Blockchain technology could have a ground-breaking influence on consumerism, but what is it, why is it useful and are there reasons to be sceptical of its impact?
In April of 2013 a building collapsed in Bangladesh. Over 1,100 people died. The managers of the garment factories on six of its eight floors all instructed their employees to come into work despite the appearance of substantial cracks in the walls the day before. The Rana Plaza collapse shook the manufacturing industry and was a tragic demonstration of what can occur as a result of poor working conditions and irresponsible management. Less publicised was the confusion clothing companies like Benetton had in even identifying whether the factories in the building were part of their supply chain. They didn’t just miss the inadequate standards, they didn’t even know where their clothes were being made. The complexity of supply systems can act as a veil for malpractice and is a real issue – especially for multinational corporations like Apple with over 200 suppliers around the world. From conflict minerals in our phones to carcinogenic ingredients in our pharmaceuticals, the supply chains of major industries have been rocked by controversies in recent years. How can we make these globalised supply chains more transparent, and ensure as consumers that the goods we buy, from source to final product, are manufactured responsibly and sustainably?
A new approach is emerging from an unexpected direction: blockchain technology. Compared to using external organisations such as Fairtrade, Blockchain has the potential to be a more efficient and reliable mechanism for auditing supply systems. It could make knowing exactly where and how our products get made infinitely simpler.
Blockchain was originally invented in 2008 as a means of underwriting online currencies like Bitcoin. Paying for things online is actually a step into the unknown. There’s uncertainty around who someone is, whether they have enough money to pay you and whether the money will even reach you when they send it. Our trust in banks to act as an intermediary and securely handle transactions means we barely even think about these issues. The idea behind Bitcoin was to create an international online currency without the regulation of any central authorities; bypassing banks though meant the insecurities around exchanging money online resurfaced.
Using blockchain online currencies could replace the security offered by a trustworthy intermediary with safety in numbers. Rather than a bank overseeing every transaction, all transactions get sent to every user on the blockchain network for authentication, and only once this has happened is a transaction accepted and the blockchain updated. A blockchain is essentially a digital ledger that anyone can join and everyone gets to audit. It records every transaction, detailing who sends what to whom and when. It then encodes and sends that information, via a process of data ‘mining’, to everyone with a computer trading in Bitcoin. It’s this decentralisation which creates security, since it’s much harder to hack everybody’s computer at the same time to change the record on the ledger than it is to hack one entity like Paypal who has access to all the transactions. Blockchain creates an indelible, accurate and transparent record of every transaction, enabling users on the Bitcoin network to trade money securely.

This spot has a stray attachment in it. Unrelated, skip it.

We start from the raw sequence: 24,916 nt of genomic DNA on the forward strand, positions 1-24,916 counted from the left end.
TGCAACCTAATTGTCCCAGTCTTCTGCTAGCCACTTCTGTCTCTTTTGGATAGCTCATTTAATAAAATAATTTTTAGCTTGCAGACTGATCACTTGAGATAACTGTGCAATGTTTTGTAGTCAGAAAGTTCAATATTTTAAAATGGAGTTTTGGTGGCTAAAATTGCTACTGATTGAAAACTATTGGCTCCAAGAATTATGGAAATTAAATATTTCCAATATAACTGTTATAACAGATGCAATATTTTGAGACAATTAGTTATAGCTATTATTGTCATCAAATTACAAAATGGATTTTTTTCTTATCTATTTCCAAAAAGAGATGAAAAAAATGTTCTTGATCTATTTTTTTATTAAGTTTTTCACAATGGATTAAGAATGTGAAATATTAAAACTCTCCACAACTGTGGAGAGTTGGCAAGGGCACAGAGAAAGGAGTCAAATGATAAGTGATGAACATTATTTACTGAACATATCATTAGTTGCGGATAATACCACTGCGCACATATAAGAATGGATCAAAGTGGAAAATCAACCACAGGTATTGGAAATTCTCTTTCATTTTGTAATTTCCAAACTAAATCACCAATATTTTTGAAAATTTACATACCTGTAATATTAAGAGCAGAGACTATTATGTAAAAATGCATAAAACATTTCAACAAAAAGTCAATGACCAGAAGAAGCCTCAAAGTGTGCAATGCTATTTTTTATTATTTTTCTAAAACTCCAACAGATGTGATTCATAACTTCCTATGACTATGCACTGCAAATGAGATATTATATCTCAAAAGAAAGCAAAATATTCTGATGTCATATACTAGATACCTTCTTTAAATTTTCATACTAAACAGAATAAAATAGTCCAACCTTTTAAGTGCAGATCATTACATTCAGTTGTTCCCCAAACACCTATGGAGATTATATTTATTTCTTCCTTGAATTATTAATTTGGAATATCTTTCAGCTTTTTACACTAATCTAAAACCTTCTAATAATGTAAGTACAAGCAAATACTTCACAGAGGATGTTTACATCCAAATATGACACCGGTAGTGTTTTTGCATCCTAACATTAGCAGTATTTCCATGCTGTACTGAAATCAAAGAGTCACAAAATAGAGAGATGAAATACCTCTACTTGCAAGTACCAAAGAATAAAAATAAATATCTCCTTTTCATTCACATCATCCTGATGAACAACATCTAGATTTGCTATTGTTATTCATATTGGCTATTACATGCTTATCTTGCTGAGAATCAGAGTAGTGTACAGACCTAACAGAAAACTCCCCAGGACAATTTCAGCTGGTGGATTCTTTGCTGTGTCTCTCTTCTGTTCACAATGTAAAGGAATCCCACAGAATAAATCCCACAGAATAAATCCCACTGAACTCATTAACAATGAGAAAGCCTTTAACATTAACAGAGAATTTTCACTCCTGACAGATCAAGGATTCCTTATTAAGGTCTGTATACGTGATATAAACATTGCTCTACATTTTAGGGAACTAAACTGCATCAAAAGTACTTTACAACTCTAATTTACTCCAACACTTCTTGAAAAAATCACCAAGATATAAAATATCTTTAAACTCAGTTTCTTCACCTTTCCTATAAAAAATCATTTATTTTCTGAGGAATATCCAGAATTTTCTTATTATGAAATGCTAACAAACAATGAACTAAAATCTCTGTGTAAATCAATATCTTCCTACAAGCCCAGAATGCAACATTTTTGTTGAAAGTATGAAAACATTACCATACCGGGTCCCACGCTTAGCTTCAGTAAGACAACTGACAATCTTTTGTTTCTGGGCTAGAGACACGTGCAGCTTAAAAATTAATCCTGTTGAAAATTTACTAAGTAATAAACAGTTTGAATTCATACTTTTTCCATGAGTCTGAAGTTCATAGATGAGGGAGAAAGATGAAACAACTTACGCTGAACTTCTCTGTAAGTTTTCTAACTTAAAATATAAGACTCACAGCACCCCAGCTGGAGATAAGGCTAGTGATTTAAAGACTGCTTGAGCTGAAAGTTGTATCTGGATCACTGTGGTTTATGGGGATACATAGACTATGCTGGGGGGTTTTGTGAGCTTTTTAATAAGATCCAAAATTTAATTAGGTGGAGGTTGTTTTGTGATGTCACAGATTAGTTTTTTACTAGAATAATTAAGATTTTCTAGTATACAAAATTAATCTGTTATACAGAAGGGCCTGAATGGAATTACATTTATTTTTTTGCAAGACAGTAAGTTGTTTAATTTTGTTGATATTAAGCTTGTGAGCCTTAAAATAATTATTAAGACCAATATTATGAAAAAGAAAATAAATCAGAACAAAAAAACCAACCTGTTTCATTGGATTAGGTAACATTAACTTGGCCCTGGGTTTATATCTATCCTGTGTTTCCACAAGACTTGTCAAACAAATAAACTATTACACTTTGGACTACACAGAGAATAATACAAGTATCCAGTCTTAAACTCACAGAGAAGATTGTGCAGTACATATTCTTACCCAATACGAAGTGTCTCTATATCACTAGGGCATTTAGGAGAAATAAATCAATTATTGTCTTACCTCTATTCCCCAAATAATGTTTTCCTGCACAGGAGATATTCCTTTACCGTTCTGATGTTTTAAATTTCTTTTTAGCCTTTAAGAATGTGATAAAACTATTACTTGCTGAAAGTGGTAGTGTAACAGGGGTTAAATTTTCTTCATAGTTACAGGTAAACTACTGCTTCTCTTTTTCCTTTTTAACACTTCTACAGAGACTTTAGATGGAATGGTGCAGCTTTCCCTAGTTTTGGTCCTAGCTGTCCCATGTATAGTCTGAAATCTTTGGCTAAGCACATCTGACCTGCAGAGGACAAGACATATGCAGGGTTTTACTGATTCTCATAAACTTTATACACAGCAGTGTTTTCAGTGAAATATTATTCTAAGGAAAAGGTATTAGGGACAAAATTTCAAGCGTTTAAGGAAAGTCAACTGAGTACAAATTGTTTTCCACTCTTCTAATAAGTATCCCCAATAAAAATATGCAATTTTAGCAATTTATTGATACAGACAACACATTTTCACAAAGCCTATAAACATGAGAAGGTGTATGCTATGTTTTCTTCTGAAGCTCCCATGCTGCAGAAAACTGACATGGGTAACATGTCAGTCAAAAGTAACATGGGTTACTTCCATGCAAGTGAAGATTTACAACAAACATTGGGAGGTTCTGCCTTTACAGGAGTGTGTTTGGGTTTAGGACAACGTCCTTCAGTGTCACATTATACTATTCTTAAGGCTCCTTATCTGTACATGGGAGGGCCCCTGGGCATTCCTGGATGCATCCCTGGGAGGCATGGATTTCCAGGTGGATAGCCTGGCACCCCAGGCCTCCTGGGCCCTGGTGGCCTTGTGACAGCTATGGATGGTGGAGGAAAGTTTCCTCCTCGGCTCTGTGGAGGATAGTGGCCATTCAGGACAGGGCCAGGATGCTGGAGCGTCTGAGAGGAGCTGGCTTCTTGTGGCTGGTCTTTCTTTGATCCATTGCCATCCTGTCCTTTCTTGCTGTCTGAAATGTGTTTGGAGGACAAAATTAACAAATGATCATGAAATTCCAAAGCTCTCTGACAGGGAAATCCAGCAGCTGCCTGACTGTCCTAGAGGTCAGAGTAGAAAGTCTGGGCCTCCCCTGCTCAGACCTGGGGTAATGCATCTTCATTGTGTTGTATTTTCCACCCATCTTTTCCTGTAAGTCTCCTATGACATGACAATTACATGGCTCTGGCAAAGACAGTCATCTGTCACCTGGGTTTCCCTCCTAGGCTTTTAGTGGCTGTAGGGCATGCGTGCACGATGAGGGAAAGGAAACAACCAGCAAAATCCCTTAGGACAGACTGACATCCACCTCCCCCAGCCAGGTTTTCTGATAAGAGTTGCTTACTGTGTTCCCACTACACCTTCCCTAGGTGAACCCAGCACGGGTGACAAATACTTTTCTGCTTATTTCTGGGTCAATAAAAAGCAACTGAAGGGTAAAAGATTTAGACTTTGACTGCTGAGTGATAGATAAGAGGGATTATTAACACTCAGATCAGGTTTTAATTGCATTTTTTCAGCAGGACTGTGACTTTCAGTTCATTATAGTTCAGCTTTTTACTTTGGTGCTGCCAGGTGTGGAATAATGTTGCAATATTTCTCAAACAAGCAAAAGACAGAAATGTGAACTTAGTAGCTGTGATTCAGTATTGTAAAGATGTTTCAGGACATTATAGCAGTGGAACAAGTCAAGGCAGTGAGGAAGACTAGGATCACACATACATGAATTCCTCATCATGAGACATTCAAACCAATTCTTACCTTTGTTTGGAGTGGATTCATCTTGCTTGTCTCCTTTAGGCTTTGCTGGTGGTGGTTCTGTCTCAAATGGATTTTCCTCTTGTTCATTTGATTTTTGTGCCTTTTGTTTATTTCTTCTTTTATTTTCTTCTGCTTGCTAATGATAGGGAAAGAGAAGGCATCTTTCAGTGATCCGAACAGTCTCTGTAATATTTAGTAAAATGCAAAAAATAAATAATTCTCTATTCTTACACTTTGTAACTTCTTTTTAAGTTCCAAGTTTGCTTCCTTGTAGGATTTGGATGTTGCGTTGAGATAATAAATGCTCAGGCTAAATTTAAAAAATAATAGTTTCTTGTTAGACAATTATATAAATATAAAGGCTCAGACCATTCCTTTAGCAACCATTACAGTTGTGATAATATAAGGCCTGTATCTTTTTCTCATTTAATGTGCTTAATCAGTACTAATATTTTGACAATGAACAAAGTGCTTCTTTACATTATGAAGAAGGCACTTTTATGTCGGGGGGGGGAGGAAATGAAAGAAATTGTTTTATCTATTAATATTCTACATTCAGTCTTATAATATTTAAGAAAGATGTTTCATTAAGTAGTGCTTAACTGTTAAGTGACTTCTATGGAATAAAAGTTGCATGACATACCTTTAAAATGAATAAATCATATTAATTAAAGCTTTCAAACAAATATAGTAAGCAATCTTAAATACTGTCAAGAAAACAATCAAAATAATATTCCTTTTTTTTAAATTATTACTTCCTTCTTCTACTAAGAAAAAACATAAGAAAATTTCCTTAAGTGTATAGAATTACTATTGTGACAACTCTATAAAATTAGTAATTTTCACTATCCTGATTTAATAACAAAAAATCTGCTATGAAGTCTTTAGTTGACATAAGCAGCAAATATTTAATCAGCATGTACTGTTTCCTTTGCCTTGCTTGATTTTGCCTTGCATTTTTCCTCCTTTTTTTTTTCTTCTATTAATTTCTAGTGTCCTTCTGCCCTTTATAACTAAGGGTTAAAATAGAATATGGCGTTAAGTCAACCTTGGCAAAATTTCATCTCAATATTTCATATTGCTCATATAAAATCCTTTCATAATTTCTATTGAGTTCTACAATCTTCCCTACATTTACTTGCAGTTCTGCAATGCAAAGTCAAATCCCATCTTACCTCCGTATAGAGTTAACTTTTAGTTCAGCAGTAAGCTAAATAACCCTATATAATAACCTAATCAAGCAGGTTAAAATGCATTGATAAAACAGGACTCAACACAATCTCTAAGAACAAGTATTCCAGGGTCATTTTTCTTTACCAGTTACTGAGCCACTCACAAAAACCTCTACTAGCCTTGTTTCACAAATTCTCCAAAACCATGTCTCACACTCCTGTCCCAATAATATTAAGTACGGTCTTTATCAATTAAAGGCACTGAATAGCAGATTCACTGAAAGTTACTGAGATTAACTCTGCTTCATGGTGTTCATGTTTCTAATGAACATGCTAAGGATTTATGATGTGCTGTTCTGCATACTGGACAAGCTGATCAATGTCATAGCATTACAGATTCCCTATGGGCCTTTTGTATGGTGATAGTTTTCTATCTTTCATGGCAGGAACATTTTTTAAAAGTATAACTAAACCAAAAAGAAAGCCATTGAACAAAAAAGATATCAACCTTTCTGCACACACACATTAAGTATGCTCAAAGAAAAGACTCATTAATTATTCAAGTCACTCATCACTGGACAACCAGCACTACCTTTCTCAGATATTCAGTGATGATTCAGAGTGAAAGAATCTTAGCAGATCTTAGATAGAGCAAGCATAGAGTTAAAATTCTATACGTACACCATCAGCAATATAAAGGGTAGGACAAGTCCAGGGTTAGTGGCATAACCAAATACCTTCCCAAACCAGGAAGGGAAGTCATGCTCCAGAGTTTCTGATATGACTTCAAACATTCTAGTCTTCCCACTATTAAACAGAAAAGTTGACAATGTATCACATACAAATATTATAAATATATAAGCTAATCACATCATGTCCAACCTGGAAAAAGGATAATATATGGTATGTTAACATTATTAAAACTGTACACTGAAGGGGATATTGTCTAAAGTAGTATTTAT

Without blockchain, Bitcoin would never have become a reality. But blockchain is a distinct type of technology in itself; it’s a general authentication process which establishes trust in information without the need for intermediaries. In fields as far removed as ownership rights, medical records and governance, there’s growing interest in blockchain’s potential outside of online currencies.
The United Nations World Food Program recently used blockchain to securely provide 100,000 refugees in Jordan with cash vouchers and the UN now has a whole agency working exclusively on blockchain applications. The Estonian government underwrites 99% of their online public services with blockchain and in the US, Montana recently trialled a blockchain system to enable online voting. Organisations are turning to blockchain as the next solution to their problems and the technology is attracting attention and investment from prominent players in almost every industry. There has been a surge in the last five years in the number of blockchain based startups, in both for-profit and not-for-profit spaces. It seems any sector which depends on recording and sharing data in a transparent, accurate and secure way might be able to benefit from blockchain. There is a growing belief that blockchain, not artificial intelligence or machine learning, will be the technology that has the greatest impact in the coming decades.
Back to supply chains. Materials pass through countless hands as they are assembled into a single product and using a blockchain could help disentangle this convoluted process. Each exchange between suppliers can be viewed as a transaction and a digital ledger could record who gave what to whom and when, with each interaction signed off by every member of the supply chain. In principle, you could easily track and trace your iPhone, say, right back to its source. You could follow every step it took along the way from being mined as raw materials to when you bought it off a shelf. Blockchain could open up the enigma of the supply chain with an unprecedented and accessible level of detail.